Using hashes as keys in hashes


#1

I’ve seen several posts related in some way to the subject of using
hashes as keys in hashes, but I haven’t seen a clear solution to the
issue. My problem is I want to generate a set of unique hashes.
Since hash keys are unique, I was hoping to just put the hashes in as
keys, something like:

myUniqueHashes[aHash] ||= 0
myUniqueHashes[aHash] += 1

This would not only give me a list of unique hashes, but it would
also tell me how many times each one was seen.

Unfortunately, this does not work because in a hash, each different
hash that is inserted as a key is considered to be different, even if
the contents are the same. When used as keys in a hash, two hashes
are considered equal if aHash.id = bHash.id, meaning if they are the
very same hash located at the same place in memory.

At the micro level, what I need is a special kind of hash that will
consider two hash keys to be equal if aHash == bHash. At a higher
level, I need an efficient way to collect a unique set of hashes. An
array would work, but for a large set it’d be much slower…and
storing the number of accesses would be relatively clunky compared to
a hash’s interface.

What is the Ruby way to solve this problem?

Thanks,
steve


#2

Hi –

On Wed, 23 Nov 2005, Steven Arnold wrote:

also tell me how many times each one was seen.
An array would work, but for a large set it’d be much slower…and
storing the number of accesses would be relatively clunky compared
to a hash’s interface.

What is the Ruby way to solve this problem?

You could define an appropriate default behavior for the hash of
hashes:

unique_hashes = Hash.new do |hash,key|
existing = hash.keys.find {|k| k == key }
if existing
hash[existing] += 1
else
hash[key] = 1
end
end

a = {“a”,“b”}
b = {“a”,“b”}

unique_hashes[a]
unique_hashes[b]
unique_hashes[{“some”,“other”}]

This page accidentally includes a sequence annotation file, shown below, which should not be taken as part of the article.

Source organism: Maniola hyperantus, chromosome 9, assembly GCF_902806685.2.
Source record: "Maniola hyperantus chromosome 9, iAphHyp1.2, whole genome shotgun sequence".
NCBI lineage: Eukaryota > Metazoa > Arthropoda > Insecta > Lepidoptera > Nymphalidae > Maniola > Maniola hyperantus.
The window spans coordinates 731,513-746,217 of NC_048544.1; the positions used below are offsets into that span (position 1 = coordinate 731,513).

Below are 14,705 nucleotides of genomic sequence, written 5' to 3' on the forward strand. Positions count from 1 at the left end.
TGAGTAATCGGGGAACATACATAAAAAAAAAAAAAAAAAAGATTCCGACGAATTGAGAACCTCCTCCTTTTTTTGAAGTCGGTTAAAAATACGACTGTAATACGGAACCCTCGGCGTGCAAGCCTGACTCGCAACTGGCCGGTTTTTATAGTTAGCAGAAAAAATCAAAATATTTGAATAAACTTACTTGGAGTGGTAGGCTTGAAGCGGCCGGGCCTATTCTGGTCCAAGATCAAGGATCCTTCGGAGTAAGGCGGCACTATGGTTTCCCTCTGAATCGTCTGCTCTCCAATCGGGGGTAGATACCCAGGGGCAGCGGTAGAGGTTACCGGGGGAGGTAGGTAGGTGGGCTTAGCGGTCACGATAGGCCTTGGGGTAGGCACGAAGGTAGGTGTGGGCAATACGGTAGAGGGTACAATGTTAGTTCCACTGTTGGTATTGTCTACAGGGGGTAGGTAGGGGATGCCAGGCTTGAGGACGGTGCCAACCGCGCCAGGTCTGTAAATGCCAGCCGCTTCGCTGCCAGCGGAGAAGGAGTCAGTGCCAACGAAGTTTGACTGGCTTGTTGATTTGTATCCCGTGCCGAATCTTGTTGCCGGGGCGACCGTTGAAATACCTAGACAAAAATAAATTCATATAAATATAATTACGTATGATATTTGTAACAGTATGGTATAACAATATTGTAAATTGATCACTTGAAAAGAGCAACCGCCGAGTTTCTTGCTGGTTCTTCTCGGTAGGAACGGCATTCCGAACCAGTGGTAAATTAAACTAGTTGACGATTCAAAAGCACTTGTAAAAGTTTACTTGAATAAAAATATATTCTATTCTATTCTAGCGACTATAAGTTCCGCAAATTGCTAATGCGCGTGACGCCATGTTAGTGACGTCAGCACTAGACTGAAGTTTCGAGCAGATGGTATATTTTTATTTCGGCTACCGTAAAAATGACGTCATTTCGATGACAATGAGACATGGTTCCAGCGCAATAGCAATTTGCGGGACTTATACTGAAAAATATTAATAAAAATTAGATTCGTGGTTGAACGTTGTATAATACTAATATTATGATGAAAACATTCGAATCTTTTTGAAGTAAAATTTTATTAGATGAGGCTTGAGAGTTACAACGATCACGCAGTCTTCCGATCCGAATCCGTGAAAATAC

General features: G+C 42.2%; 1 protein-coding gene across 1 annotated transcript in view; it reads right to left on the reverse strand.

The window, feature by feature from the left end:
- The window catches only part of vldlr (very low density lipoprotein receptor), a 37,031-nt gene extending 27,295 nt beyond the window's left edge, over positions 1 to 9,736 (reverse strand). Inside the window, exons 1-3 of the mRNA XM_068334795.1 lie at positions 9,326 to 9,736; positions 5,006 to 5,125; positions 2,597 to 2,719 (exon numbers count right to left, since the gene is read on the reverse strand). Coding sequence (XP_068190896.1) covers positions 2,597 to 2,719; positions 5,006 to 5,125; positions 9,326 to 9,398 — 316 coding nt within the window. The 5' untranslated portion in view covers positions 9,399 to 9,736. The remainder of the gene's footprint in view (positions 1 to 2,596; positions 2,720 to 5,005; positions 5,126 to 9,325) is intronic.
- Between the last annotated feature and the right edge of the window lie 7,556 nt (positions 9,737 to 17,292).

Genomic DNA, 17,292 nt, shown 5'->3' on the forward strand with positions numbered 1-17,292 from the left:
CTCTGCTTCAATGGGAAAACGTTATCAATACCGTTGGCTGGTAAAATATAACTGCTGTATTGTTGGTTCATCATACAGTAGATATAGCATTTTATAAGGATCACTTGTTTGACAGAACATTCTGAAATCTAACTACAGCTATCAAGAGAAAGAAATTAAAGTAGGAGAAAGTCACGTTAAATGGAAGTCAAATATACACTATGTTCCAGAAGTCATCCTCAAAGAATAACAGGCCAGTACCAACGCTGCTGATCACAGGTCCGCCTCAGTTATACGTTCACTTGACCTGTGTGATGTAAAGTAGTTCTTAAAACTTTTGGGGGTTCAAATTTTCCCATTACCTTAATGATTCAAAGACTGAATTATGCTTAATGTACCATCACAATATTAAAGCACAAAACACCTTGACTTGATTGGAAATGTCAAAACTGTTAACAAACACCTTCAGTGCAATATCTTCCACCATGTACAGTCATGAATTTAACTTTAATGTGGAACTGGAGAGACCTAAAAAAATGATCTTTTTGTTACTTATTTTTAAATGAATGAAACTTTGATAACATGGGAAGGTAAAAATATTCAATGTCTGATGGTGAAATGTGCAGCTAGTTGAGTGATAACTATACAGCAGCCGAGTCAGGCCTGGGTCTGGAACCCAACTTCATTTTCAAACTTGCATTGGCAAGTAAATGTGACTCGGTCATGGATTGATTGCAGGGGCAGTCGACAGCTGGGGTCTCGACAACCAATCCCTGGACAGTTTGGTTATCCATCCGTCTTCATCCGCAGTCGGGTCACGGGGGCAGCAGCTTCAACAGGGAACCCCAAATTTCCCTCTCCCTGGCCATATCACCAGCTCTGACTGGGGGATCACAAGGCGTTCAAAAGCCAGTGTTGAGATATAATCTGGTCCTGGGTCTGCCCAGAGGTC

p unique_hashes # {{“some”=>“other”}=>1, {“a”=>“b”}=>2}

David


#3

On Nov 23, 2005, at 9:06 AM, David A. Black wrote:

end
This is a cool idea (and taught me about the block approach to
creating hashes, thanks!). The one (seeming) flaw is the
hash.keys.find, which would do an O(n) search on the hash.keys array,
giving O(n) instead of a hash’s normal O(ln(n)) behavior. Am I wrong
about that?

steve


#4

On Thu, Nov 24, 2005 at 12:03:48AM +0900, Steven D. Arnold wrote:

end
end

This is a cool idea (and taught me about the block approach to
creating hashes, thanks!). The one (seeming) flaw is the
hash.keys.find, which would do an O(n) search on the hash.keys array,
giving O(n) instead of a hash’s normal O(ln(n)) behavior.

[O(1)]

Yes.

unique_hashes = Hash.new do |h,k|
k2 = Struct.new(:h) do
def eql?(o); h == o.h end
def hash; h.to_a.hash end
end.new(k) # hoise the Struct def or use singleton methods for
better
# performance
h.has_key?(k2) ? h[k2] += 1 : h[k2] = 1
end

unique_hashes[{1 => 2}] # => 1
[{1 => 2}.object_id, {1 => 2}.object_id] # => [-605360772, -605360782]
unique_hashes[{2 => 3}] # => 1
unique_hashes[{1 => 2}] # => 2
unique_hashes[{1 => 2}] # => 3
RUBY_VERSION # => “1.8.3”

You can also redefine Hash#{eql?,hash} globally or using singleton
methods, of course.